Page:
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Non-permafrost: Scientists fear ancient 'zombie virus' that could break free from melting glaciers

French scientists have raised concerns about the possibility of a new pandemic following the resurgence of a 'zombie virus' that has been trapped under a frozen lake in Russia for a record 50 years. New York Post.

Photo: IStock

“The situation would be much more catastrophic in the event of plant, animal or human diseases caused by the resurgence of an ancient unknown virus,” says the “viral” study, which has yet to be peer-reviewed. The new study was led by microbiologist Jean-Marie Alempic of the French National Center for Scientific Research.

Global warming is causing the irreversible melting of vast swaths of permafrost, the permafrost land that covers a quarter of the Northern Hemisphere, according to a preliminary paper. This has led to the alarming effect of "releasing organic matter that was frozen up to a million years ago", including potentially dangerous pathogens.

“Some of this organic matter also consists of resurgent cellular microbes (prokaryotes, single-celled eukaryotes) as well as viruses that have remained dormant since prehistoric times,” the researchers write.

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Aix-Marseille University professor Jean-Michel Claverie, co-author of the study, warned medical authorities about the lack of significant updates on "live" viruses in permafrost after initial studies in 2014 and 2015. "It is a mistake to assume that such cases are rare and that 'zombie viruses' do not pose a threat to public health," the research team wrote in their findings.

To study these awakening organisms, scientists have paradoxically revived some of these so-called "zombie viruses" from the Siberian permafrost. The oldest was named "Pandoravirus Yedoma" in honor of the mythological character Pandora. The soil type in which it was found dates back 48 years. This is a record age for a frozen virus to return to a state where it can infect other organisms. This will beat the previous record set by a 500-year-old virus discovered by the same team in Siberia in 30.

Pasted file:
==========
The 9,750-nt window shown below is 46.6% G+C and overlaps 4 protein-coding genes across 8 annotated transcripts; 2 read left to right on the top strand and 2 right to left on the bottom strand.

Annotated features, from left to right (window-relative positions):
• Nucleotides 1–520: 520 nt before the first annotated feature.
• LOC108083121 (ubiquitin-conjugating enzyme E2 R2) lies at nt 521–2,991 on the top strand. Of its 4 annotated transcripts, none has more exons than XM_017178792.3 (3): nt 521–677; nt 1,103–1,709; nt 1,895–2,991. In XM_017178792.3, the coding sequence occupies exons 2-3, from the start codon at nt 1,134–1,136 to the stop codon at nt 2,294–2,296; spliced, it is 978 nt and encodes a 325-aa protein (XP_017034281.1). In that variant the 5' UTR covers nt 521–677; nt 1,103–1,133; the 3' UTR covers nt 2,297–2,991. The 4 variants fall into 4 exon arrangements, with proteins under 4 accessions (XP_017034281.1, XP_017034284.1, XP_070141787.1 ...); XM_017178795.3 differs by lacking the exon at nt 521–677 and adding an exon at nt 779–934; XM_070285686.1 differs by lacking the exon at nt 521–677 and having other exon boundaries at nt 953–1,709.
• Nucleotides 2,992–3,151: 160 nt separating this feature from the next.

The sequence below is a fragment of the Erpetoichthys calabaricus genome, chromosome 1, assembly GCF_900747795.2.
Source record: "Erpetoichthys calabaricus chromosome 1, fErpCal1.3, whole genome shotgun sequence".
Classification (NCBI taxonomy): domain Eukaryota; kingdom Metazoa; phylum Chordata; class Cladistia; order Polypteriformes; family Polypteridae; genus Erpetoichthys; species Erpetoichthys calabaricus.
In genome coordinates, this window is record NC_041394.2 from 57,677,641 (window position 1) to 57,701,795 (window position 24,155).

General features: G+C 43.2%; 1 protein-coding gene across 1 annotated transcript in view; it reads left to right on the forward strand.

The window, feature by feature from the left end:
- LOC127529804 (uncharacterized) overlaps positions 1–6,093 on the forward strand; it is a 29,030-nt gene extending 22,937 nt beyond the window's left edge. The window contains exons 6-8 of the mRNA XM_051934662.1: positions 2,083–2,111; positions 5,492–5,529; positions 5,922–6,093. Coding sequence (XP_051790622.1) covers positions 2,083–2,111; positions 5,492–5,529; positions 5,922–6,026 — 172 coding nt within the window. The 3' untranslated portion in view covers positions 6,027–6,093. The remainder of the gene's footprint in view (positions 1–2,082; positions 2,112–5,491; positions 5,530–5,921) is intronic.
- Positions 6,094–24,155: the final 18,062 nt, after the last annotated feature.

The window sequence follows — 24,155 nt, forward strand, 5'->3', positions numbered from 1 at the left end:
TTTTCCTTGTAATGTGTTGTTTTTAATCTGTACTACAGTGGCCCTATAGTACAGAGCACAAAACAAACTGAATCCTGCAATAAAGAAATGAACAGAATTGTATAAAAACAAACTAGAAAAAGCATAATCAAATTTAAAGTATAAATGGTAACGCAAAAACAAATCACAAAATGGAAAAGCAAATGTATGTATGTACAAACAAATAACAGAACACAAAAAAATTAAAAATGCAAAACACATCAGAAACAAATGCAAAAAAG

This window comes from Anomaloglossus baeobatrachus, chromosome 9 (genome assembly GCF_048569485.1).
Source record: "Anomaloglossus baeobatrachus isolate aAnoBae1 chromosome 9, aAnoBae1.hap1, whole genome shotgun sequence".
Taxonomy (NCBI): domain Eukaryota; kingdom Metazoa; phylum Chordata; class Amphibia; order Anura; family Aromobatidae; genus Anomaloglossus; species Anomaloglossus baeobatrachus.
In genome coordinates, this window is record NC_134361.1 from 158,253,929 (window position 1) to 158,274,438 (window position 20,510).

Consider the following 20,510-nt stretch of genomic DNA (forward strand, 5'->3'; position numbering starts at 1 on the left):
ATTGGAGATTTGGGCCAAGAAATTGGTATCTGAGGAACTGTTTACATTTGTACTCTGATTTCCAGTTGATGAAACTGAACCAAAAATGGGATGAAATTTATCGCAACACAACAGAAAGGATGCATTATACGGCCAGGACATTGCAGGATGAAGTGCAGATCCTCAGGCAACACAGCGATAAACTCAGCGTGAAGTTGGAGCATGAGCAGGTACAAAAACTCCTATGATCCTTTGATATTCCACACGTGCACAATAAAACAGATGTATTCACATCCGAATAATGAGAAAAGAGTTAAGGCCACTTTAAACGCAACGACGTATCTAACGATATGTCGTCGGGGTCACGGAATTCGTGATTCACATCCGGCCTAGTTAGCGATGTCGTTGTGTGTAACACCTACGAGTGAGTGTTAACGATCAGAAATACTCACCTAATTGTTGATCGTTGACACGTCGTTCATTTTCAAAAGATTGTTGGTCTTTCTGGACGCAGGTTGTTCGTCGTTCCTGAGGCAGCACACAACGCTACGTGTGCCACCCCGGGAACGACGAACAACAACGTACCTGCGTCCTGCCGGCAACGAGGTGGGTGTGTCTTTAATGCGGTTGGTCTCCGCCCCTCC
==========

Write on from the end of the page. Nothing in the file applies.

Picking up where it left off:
The new strain is one of 13 viruses described in the study, each with its own genome.

While Pandoravirus has been found at the bottom of a lake at Yukechi Alas in Yakutia, Russia, others have been found everywhere from mammoth fur to Siberian wolf intestines.

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After studying live cultures, the scientists found that all "zombie viruses" have the potential to be contagious and therefore pose a "threat to health." They suggest we may see more COVID-19-style pandemics in the future as the ever-thawing permafrost continues to release long-dormant viruses like the microbial Captain America.

“Therefore, it is reasonable to think about the risk that ancient viral particles remain infectious and return to circulation as a result of the thawing of ancient layers of permafrost,” they write. Unfortunately, this is a vicious cycle as organic matter released from melting ice breaks down into carbon dioxide and methane, further enhancing the greenhouse effect and accelerating melting.

The recently thawed virus may be just the tip of the epidemiological iceberg, as more dormant viruses are likely to be discovered.

“If the authors do indeed isolate live viruses from ancient permafrost, it is likely that even smaller and simpler mammalian viruses will also survive frozen for many eons,” said University of California virologist Eric Delwart.

More research is needed to determine the level of infectivity of these unknown viruses when exposed to light, heat, oxygen, and other environmental factors.

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